labor Protect Workers in Electric Vehicle Transition
"The government should invest in U.S. manufacturing but money can't go to companies with no strings attached," said United Auto Workers President Shawn Fain. "There should be labor standards built in, this is the future of the car industry at stake."
The president of the United Auto Workers on Tuesday called on U.S. President Joe Biden to use his position of power to help ensure a just transition to electric vehicles—pushing for a major investment in green technology that would also guarantee that workers in the U.S. can earn a decent living in the evolving auto industry.
Biden's actions on the electric vehicle (EV) front, Shawn Fain toldThe Guardian, have been "disappointing."
It has been a year since the president signed his signature climate and jobs law, the Inflation Reduction Act, which includes incentives for car companies to ramp up manufacturing of EVs and for consumers to purchase them.
The law has paved the way for the "Big Three" automakers—Ford, Stellantis, and General Motors (GM)—to build EV battery plants in joint ventures with companies such as Samsung, SK On, and LG Energy Solution, but the federal incentives and loans have been given to the firms without the guarantee of fair pay and working conditions for the people who will work in the plants.
"We have to make sure endorsements are earned and not freely given. Politicians have to prove they are in the fight with us, which is the only way to win back the working class in the Midwest. We don't have to endorse anyone at all."
A $9.2 billion loan given to Ford and SK On last month for the construction of battery plants in Kentucky and Tennessee, for example, has left the UAW questioning Biden's self-identification as a "union man,"considering the states' union protections are not among the nation's strongest.
If Biden hands out incentives and subsidies to automakers who pay "poverty wages," like Fain has accused one joint venture plant built by GM and LG Energy Solutions of doing, the president will miss "our generation's defining moment with electric vehicles," the UAW president said.
"If the IRA continues to bring sweatshops and a continued race to the bottom it will be a tragedy,” Fain told The Guardian. "The government should invest in U.S. manufacturing but money can't go to companies with no strings attached. Labor needs a seat at the table. There should be labor standards built in, this is the future of the car industry at stake."
"You have workers at Ultium on $16.50 an hour, which is less than what you'd get working for Waffle House," he added, referring to the GM joint venture plant in Lordstown, Ohio. "It's criminal."
On Monday, the workers' rights-focused media organization More Perfect Union released a video detailing the conditions Ultium employees have worked in without the protections the UAW has called on the Biden administration to require at EV battery plants.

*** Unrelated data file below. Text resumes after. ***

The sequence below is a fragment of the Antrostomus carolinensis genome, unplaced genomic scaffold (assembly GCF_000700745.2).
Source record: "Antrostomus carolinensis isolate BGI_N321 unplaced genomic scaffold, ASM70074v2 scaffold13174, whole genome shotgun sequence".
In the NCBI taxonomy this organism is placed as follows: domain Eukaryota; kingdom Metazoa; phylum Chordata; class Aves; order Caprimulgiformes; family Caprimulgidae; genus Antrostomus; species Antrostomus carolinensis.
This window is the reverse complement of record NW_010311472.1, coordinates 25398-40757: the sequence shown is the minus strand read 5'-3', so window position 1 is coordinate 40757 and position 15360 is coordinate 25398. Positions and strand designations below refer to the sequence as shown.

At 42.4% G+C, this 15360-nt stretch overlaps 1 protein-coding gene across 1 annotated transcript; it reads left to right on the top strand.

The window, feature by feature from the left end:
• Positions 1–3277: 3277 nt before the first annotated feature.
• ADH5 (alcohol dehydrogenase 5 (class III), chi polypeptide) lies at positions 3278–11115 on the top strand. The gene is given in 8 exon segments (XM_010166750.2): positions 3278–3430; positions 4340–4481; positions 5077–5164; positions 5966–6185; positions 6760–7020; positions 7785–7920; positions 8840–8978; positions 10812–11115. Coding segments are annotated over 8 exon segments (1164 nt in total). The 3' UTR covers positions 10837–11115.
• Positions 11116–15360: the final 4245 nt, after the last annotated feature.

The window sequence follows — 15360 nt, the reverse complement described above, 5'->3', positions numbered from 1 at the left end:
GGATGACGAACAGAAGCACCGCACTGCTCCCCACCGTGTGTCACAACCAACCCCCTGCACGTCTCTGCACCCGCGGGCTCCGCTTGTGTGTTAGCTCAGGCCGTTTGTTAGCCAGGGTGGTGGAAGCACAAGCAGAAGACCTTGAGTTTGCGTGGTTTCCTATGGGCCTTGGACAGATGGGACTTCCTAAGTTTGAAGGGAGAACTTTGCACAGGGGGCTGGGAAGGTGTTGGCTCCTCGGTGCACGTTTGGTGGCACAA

"It is not a great place to work if you are on the floor producing the product that they so rave about, that's so great and is the future," one worker named Tony told More Perfect Union. "There's a dirty, dirty behind-the-scenes that's going on here at Ultium to get to that future."
The video detailed worker injuries and illnesses suffered by nearly two dozen workers, air quality problems, and retaliation against employees who raise concerns about safety hazards.
"The electric vehicle revolution promised thousands of good union jobs. So far, that hasn't happened," said the outlet. "But now the UAW is calling on Biden to make this promise a reality."
The UAW is in the midst of contract negotiations with the Big Three manufacturers, and Fain has demanded significant wage increases for union auto workers that would reflect the companies' record profits and match the raises CEOs have gotten in recent years.
On Monday, Biden called on the two parties to reach an agreement that will "enable workers to make good wages and benefits to support their families, while leading us into a future where America is leading the way in reducing vehicle emissions."
"I'm asking all sides to work together to forge a fair agreement," said the president. "I support a fair transition to a clean energy future. That means ensuring that Big Three auto jobs are good jobs that can support a family; that auto companies should honor the right to organize; take every possible step to avoid painful plant closings; and ensure that when transitions are needed, the transitions are fair and look to retool, reboot, and rehire in the same factories and communities at comparable wages."
"The UAW deserves a contract that sustains the middle class," he added.
Fain toldPolitico that the union agrees "with the president that the Big Three's joint venture battery plants should have the same strong pay and safety standards that generations of UAW members have fought for," but the outlet noted that Biden did not speak about labor conditions and pay at the joint venture plants.
The UAW has so far withheld its endorsement of Biden, four months after he officially announced his campaign for reelection, and Fain made clear Tuesday that the union intends to use its strength in numbers to continue pressuring the president to push for fair wages and conditions in the burgeoning EV sector.
"I do believe the president's heart is in the right place but we have to make sure endorsements are earned and not freely given," Fain told The Guardian. "Politicians have to prove they are in the fight with us, which is the only way to win back the working class in the Midwest. We don't have to endorse anyone at all."